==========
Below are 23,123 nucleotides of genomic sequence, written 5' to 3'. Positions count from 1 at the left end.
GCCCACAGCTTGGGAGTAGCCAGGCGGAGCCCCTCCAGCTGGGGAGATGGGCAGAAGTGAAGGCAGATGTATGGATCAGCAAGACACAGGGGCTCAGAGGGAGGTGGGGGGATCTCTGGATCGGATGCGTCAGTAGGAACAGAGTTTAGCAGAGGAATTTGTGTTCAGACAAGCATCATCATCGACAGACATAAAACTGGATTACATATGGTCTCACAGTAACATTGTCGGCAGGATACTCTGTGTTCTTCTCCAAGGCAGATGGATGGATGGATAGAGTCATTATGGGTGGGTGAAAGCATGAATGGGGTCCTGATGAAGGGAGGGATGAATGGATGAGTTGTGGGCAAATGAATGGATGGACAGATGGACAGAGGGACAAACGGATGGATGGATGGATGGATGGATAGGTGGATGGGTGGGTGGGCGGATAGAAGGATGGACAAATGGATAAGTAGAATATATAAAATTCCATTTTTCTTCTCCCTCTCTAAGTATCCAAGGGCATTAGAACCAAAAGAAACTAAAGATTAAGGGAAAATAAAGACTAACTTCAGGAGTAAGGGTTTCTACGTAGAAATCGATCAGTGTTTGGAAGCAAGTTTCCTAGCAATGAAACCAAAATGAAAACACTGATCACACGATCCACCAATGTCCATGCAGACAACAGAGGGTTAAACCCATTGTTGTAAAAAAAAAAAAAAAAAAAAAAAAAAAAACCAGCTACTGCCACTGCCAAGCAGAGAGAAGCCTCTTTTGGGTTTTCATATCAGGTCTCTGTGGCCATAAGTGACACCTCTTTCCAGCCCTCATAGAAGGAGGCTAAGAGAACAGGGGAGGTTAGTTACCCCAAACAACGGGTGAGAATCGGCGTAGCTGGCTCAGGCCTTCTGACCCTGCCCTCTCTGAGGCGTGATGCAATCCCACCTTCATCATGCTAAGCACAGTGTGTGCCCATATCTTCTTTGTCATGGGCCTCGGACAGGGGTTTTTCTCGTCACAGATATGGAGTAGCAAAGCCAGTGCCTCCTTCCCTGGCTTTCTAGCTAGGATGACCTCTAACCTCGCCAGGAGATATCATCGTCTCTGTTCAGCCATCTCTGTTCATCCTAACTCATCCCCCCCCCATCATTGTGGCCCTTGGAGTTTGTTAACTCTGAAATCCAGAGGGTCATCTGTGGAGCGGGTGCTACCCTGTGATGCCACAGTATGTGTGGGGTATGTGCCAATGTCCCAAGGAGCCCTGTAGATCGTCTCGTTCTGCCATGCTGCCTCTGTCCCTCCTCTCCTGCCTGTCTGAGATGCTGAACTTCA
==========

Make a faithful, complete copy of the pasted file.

Below are 23,123 nucleotides of genomic sequence, written 5' to 3'. Positions count from 1 at the left end.
GCCCACAGCTTGGGAGTAGCCAGGCGGAGCCCCTCCAGCTGGGGAGATGGGCAGAAGTGAAGGCAGATGTATGGATCAGCAAGACACAGGGGCTCAGAGGGAGGTGGGGGGATCTCTGGATCGGATGCGTCAGTAGGAACAGAGTTTAGCAGAGGAATTTGTGTTCAGACAAGCATCATCATCGACAGACATAAAACTGGATTACATATGGTCTCACAGTAACATTGTCGGCAGGATACTCTGTGTTCTTCTCCAAGGCAGATGGATGGATGGATAGAGTCATTATGGGTGGGTGAAAGCATGAATGGGGTCCTGATGAAGGGAGGGATGAATGGATGAGTTGTGGGCAAATGAATGGATGGACAGATGGACAGAGGGACAAACGGATGGATGGATGGATGGATGGATAGGTGGATGGGTGGGTGGGCGGATAGAAGGATGGACAAATGGATAAGTAGAATATATAAAATTCCATTTTTCTTCTCCCTCTCTAAGTATCCAAGGGCATTAGAACCAAAAGAAACTAAAGATTAAGGGAAAATAAAGACTAACTTCAGGAGTAAGGGTTTCTACGTAGAAATCGATCAGTGTTTGGAAGCAAGTTTCCTAGCAATGAAACCAAAATGAAAACACTGATCACACGATCCACCAATGTCCATGCAGACAACAGAGGGTTAAACCCATTGTTGTAAAAAAAAAAAAAAAAAAAAAAAAAAAAACCAGCTACTGCCACTGCCAAGCAGAGAGAAGCCTCTTTTGGGTTTTCATATCAGGTCTCTGTGGCCATAAGTGACACCTCTTTCCAGCCCTCATAGAAGGAGGCTAAGAGAACAGGGGAGGTTAGTTACCCCAAACAACGGGTGAGAATCGGCGTAGCTGGCTCAGGCCTTCTGACCCTGCCCTCTCTGAGGCGTGATGCAATCCCACCTTCATCATGCTAAGCACAGTGTGTGCCCATATCTTCTTTGTCATGGGCCTCGGACAGGGGTTTTTCTCGTCACAGATATGGAGTAGCAAAGCCAGTGCCTCCTTCCCTGGCTTTCTAGCTAGGATGACCTCTAACCTCGCCAGGAGATATCATCGTCTCTGTTCAGCCATCTCTGTTCATCCTAACTCATCCCCCCCCCATCATTGTGGCCCTTGGAGTTTGTTAACTCTGAAATCCAGAGGGTCATCTGTGGAGCGGGTGCTACCCTGTGATGCCACAGTATGTGTGGGGTATGTGCCAATGTCCCAAGGAGCCCTGTAGATCGTCTCGTTCTGCCATGCTGCCTCTGTCCCTCCTCTCCTGCCTGTCTGAGATGCTGAACTTCA